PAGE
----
'Boyhood': Why Richard Linklater Owns His New Movie
The director sacrificed his usual low-seven-figure upfront fee to share the copyright in his 12-years-in-the-making movie, as financial transparency improves in the industry and Hollywood's take-the-money-and-run mentality shifts.
This story first appeared in the June 27 issue of The Hollywood Reporter magazine.
Richard Linklater's new film Boyhood might jump-start a rare phenomenon in Hollywood: the director as owner.
When Linklater's longtime lawyer, John Sloss, structured the contract for the experimental coming-of-age drama -- Boyhood was made over 12 years for a modest $5 million and is set to open July 11 -- he insisted that financier IFC Films give the helmer part ownership of the movie's copyright. Unlike a typical deal that offers a percentage of profits -- or "points" -- so a director shares in the success but has no control over the movie's future, Linklater's pact gave him a say in where and how the film is released. Working together, IFC the financier and Linklater decided that IFC's distribution arm was their best option.
"This has been such a unique process and a complete leap of faith for all parties involved," Linklater tells THR. As an owner, he can join in marketing decisions, touch each part of the revenue stream and eventually sell his stake to a library (by contrast, many directors still are paid for home video on a "royalties" basis that is much lower than theatrical gross). Sloss won't reveal details but says Linklater's ownership is substantial.
Still, it came at a price. The 53-year-old auteur had to give up a big part of his upfront fee, normally in the low-seven figures. And that's precisely why most directors haven't taken this route. They stick to Hollywood's oldest adage: Take the money and run.
"There has been an inherent distrust of Hollywood accounting," says Sloss, a partner in Cinetic Media and a Boyhood producer. "Historically, you took what you could upfront and were happy with it." But Sloss says industry accounting has become more transparent in recent years thanks to all the studio co-financing and slate financing deals. Directors like Linklater slowly are starting to realize they might not get screwed if they become an owner.
Indeed, Mel Gibson made hundreds of millions of dollars from his self-financed The Passion of the Christ. And Steven Soderbergh split the $6.5 million budget of Magic Mike with star-producer Channing Tatum, landing them tens of millions. George Lucas became a billionaire by taking a smaller fee on the original Star Wars and keeping ownership of merchandising, licensing and sequels.
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"When talent invests his or her time and reputation but doesn't receive a full fee, they are effectively co-investors in that film," says attorney Peter Nelson, who represents directors Peter Jackson and Edgar Wright. "That gives talent the justification to negotiate either for a quick return and interest on their investment or, under unusual circumstances, co-ownership in the copyright of the film."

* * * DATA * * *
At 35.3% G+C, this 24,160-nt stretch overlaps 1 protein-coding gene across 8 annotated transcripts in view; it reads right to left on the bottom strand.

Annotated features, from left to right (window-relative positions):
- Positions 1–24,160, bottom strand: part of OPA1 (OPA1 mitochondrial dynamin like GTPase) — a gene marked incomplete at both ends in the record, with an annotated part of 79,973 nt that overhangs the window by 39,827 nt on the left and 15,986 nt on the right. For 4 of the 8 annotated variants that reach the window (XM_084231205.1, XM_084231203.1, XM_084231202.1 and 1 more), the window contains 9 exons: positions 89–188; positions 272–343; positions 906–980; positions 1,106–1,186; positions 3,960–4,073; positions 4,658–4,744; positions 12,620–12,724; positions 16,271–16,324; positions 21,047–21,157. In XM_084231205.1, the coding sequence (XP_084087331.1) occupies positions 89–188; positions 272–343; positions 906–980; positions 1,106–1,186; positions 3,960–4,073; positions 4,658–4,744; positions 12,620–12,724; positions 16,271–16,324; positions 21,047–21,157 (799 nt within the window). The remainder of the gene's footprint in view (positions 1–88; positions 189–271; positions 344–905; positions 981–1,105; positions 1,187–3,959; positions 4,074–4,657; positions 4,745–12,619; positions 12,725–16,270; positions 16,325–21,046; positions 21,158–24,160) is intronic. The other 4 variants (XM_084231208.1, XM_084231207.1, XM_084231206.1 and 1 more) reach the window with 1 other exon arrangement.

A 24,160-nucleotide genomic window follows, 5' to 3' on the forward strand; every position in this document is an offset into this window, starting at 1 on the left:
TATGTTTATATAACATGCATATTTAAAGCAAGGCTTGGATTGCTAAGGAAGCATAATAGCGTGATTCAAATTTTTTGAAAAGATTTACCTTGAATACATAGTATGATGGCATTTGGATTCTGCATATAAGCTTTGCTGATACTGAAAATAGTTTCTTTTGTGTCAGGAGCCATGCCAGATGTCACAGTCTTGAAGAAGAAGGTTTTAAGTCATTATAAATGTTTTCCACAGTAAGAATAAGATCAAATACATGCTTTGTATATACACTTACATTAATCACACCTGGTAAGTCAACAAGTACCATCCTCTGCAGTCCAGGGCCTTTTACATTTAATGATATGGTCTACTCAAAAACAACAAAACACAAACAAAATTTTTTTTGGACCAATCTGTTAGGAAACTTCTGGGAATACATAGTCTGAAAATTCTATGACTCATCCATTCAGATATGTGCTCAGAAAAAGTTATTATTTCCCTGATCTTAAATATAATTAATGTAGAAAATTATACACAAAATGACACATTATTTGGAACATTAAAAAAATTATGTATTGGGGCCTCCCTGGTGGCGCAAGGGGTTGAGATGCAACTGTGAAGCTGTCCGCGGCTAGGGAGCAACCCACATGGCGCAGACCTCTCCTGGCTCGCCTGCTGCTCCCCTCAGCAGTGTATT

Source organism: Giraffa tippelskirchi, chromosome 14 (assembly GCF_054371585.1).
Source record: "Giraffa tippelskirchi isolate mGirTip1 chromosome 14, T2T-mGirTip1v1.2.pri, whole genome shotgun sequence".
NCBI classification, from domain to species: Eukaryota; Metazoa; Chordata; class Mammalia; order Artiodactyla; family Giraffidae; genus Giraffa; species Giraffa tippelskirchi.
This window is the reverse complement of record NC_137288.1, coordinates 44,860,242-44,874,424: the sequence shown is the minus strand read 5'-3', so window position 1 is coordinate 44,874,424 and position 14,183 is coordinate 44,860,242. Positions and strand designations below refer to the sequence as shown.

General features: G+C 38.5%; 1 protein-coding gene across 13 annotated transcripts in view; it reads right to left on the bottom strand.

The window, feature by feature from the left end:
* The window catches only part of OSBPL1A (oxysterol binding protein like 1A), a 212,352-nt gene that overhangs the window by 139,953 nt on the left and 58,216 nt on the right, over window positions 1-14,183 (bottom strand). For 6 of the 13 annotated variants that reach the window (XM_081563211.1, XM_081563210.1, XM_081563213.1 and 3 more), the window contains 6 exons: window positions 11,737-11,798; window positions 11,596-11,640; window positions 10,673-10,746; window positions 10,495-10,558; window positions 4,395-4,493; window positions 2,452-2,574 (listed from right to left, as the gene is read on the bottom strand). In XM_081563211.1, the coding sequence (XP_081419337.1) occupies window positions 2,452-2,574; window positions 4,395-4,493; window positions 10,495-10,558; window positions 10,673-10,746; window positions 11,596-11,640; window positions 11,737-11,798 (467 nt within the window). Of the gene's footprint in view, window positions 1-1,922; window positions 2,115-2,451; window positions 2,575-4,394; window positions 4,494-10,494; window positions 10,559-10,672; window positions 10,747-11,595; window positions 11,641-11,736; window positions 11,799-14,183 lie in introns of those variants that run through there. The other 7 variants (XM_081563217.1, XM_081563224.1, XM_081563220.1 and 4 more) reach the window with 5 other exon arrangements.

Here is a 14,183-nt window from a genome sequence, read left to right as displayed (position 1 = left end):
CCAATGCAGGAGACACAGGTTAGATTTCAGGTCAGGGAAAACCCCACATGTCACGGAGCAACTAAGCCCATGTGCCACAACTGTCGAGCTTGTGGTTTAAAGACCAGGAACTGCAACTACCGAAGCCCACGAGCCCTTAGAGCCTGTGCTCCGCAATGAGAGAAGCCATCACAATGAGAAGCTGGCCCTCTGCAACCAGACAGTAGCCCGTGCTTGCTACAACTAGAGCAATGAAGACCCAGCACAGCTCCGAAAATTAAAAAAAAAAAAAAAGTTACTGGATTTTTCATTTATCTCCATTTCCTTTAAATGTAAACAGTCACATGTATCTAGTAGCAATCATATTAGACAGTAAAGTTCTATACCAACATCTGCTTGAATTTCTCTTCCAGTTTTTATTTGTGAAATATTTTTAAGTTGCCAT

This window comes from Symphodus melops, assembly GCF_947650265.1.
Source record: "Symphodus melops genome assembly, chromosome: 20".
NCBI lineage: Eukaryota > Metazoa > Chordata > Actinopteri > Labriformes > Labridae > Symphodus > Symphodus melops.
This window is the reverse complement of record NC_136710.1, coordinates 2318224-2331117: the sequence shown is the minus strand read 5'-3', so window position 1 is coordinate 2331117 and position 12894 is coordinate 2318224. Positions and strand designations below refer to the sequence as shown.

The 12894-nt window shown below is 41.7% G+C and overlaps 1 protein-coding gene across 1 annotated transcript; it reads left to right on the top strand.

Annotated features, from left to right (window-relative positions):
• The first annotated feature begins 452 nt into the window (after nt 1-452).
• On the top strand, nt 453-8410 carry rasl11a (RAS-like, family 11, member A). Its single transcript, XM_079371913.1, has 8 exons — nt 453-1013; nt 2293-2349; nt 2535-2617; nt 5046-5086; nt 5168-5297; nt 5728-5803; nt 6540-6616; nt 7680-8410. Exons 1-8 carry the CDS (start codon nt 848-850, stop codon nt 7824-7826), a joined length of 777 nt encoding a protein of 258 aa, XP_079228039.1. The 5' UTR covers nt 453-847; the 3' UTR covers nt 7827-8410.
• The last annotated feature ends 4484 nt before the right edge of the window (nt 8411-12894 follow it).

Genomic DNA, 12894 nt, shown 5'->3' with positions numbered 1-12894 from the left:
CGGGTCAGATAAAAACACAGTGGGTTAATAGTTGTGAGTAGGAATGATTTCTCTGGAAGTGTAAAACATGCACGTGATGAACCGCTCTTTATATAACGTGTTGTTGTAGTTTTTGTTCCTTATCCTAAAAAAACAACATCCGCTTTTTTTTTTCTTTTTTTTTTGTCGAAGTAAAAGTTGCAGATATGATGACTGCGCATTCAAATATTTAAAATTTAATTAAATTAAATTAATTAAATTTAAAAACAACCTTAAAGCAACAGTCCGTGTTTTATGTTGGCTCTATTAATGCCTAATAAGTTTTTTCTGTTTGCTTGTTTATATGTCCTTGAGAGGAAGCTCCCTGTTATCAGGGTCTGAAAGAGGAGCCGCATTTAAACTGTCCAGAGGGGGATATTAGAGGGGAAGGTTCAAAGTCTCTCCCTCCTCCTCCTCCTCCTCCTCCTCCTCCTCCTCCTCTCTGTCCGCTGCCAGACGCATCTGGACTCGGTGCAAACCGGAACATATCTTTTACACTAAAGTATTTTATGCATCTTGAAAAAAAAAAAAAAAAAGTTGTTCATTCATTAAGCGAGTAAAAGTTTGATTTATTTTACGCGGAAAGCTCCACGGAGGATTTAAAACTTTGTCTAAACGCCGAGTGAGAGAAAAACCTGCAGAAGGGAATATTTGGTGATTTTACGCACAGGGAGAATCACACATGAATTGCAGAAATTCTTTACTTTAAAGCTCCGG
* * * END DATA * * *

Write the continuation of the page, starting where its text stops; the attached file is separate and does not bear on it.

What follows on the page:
But few directors are willing to put up their own money or invest years of time and effort without guaranteed compensation. Top-grossers James Cameron, Michael Bay and Christopher Nolan aren't stakeholders in their films.
Then there are director-producers who have backed others' features. John Singleton made several million dollars from Hustle & Flow (directed by neophyte Craig Brewer). Lucas most recently financed the World War II-set Red Tails, helmed by Anthony Hemingway. Jackson is an owner of District 9, which he financed and produced, but he never has enjoyed that status on a film he directed, including the Hobbit trilogy. "Copyrights and owning a negative are assets. And just like real estate, if you can accumulate enough assets, you will have some real value," says producer Steve Stabler, who together with Brad Krevoy sold a library of 65 films that included Dumb & Dumber for $32.5 million in 1996. In recent years, library values have skyrocketed. In 2010, investment firm Colony bought the Miramax library of films for $663 million.
Both Linklater (Before Sunrise, Dazed and Confused) and IFC Films took a risk when they committed to Boyhood in 2002. It tracks the same actor (Ellar Coltrane) from age 6 to 18 alongside his sister (played by Linklater's daughter, Lorelei). Ethan Hawke and Patricia Arquette star as the boy's parents. "I walked into finance meetings and budget meetings over these past 12 years, and people looked at me like I had three heads," says Sundance Selects/IFC Films president Jonathan Sehring.
Now, buoyed by stellar reviews at Sundance, Boyhood will receive an aggressive platform release, starting in New York and Los Angeles. Sloss insists ownership is the wave of the future and says he is beginning to negotiate stakes for other directors, though he won't name them. "When studios began taking on co-financiers about 15 years ago, they had to open the kimono a little more," he says. "As people become better educated [regarding] the revenue streams, creators are going to take greater ownership over their content."
Others are skeptical, though. "I'm not sure director ownership is a trend," says indie producing veteran Anthony Bregman (Begin Again, Foxcatcher). "Maybe it's a trend for Richard Linklater."